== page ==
Baseball’s annual hot stove mosh pit known as the Winter Meetings will take place in Nashville next week. Prepare yourselves for four days — really three days since everyone heads home after the Rule 5 Draft Thursday morning — of rumors and trades and signings, some of which might even involve the Yankees. Anyway, I have some thoughts.
1. David Price to the Red Sox has felt inevitable for a few weeks now. You don’t hire Dave Dombrowski to run your baseball operations department if you’re not willing to spend money or trade prospects. That contract (seven years and $217M) is the going rate for an ace these days. Roughly $30M a year over six or seven years with a conveniently timed opt-out. The Yankees were pretty clearly never going to get seriously involved in the Price sweepstakes even though he would have been a huge addition. They need a guy just like him, someone they can count on to provide a ton of high-quality innings. The Yankees are steering clear of big money long-term contracts, and it’s easy to understand why when you look at the roster, but this is the cost of doing business these days. This is what a player of this caliber costs. Eventually the Yankees will jump back into the deep end of the free agency pool. I’m just not sure when.
2. Do the Yankees have to do something to respond to the Price signing? Goodness no. That’s how you end up with Kei Igawa after missing out on Daisuke Matsuzaka. That’s no way to build a team. The Yankees just have to stick to their plan and move forward by addressing their needs (pitching, second base), which remain unchanged. Aside from having to directly compete against Price a bunch of times next year, the signing doesn’t change much of anything for New York. The AL East is going to be tough and that was always going to be the case. The Yankees haven’t made any kind of knee jerk reactionary move in a very long time and I have no reason to think that will change now.
3. The Yankees are in the middle of this rebuilding on the fly thing, meaning they’re trying to remain competitive while getting younger at the same time. So far they seem to be doing a pretty decent job. The 2016 season feels like a critical year to me. Lots of young guys got a taste of MLB this past season, but next year they’ll be counted on to handle more of the load, plus it’s the final year with Mark Teixeira and Carlos Beltran. The Yankees are hoping to use the Teixeira and Beltran money to supplement the roster next offseason, not build a new core because the young guys flopped. Luis Severino and Didi Gregorius are the key pieces but others like Greg Bird and Gary Sanchez are important too. They’re going to get opportunities to help next season. I’m sure of it. The Yankees emphasized youth this past season but that was only step one of the process. Calling guys up and giving them a taste of the show is much different than counting on them to play important roles.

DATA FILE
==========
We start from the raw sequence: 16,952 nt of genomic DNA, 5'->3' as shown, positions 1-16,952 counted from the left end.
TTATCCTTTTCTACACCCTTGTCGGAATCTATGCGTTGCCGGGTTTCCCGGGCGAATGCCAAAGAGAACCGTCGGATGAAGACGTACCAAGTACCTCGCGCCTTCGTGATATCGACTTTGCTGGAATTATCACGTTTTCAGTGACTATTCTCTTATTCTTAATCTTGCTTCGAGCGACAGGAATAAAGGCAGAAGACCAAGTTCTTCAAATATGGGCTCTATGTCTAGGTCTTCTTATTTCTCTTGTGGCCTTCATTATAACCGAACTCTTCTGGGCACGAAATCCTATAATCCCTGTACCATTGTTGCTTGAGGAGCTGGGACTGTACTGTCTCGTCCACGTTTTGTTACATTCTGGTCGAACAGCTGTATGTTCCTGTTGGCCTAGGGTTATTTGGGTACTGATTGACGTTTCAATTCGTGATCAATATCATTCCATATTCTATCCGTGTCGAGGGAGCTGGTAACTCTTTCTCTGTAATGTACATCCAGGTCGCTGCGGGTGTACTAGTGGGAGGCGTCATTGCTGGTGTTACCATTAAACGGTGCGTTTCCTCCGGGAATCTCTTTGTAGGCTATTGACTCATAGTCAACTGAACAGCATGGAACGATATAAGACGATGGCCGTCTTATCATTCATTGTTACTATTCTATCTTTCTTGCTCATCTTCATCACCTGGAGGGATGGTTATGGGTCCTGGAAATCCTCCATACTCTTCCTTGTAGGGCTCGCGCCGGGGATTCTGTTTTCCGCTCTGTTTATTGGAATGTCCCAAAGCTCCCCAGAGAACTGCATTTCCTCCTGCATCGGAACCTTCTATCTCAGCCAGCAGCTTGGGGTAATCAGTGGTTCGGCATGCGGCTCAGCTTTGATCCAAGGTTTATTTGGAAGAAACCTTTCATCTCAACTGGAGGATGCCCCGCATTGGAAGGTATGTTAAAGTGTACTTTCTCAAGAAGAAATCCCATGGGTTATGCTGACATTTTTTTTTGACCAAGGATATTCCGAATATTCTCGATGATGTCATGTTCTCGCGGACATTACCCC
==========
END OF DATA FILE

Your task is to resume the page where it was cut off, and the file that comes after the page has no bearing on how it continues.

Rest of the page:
4. Yesterday was the non-tender deadline and, as usual, a bunch of well-known players hit the open market. None of the position players really make sense for the Yankees — I guess Tyler Flowers as the backup catcher, that’s about it — but there is the usual crop of busted pitchers. Greg Holland just had Tommy John surgery and won’t pitch at all in 2016. An Andrew Bailey-like arrangement would make sense, though I bet he goes back to the Royals in that case. Neftali Feliz has been alternatingly bad and hurt since 2011. He’s a minor league contract only guy for me. Henderson Alvarez and Mike Minor are both coming off shoulder surgery and won’t be ready until sometime in the middle of next season. Neither offers immediate rotation help. Steve Cishek interests me the most, but he was a mechanical mess this past season and who knows what else was going on. When right, he’s a huge (6-foot-6 and 215 lbs.) righty with a funky arm slot and no platoon split who misses bats and gets grounders. He’d also remain under team control as an arbitration-eligible player in 2017. The Yankees talked trade with the Marlins about bullpen help last offseason before signing Andrew Miller, and perhaps Cishek was part of those talks. If so, he may still have some fans in the front office, and the Yankees might bring him in if they believe he’s fixable.
5. I absolutely love that Barry Bonds is reportedly set to join the Marlins as a hitting instructor. That’s a fun story and Bonds sure knows a thing or two about hitting, plus he has some teaching experience after working as a guest Spring Training instructor for the Giants the last few years. Alex Rodriguez is among those who have worked out with Bonds in the offseason — Dexter Fowler has as well — and pretty much everyone praises him for his knowledge and teaching ability. “You know how much I think of Barry. He has a brilliant baseball mind. I think he’ll be good for the team, the hitters. I’ll be really excited to see what (Giancarlo) Stanton will do with Barry there to develop (him),” said A-Rod to Joel Sherman. It’s a no risk move for the Marlins. If Bonds helps their young players take the next step, great! If he flops, well who cares? They’re already the laughing stock of the league. Bonds made hundreds of millions of dollars in his career. He’s doing this because he loves the game, plain and simple. If Bonds can get back into baseball as a coach, so can A-Rod when his playing career is over.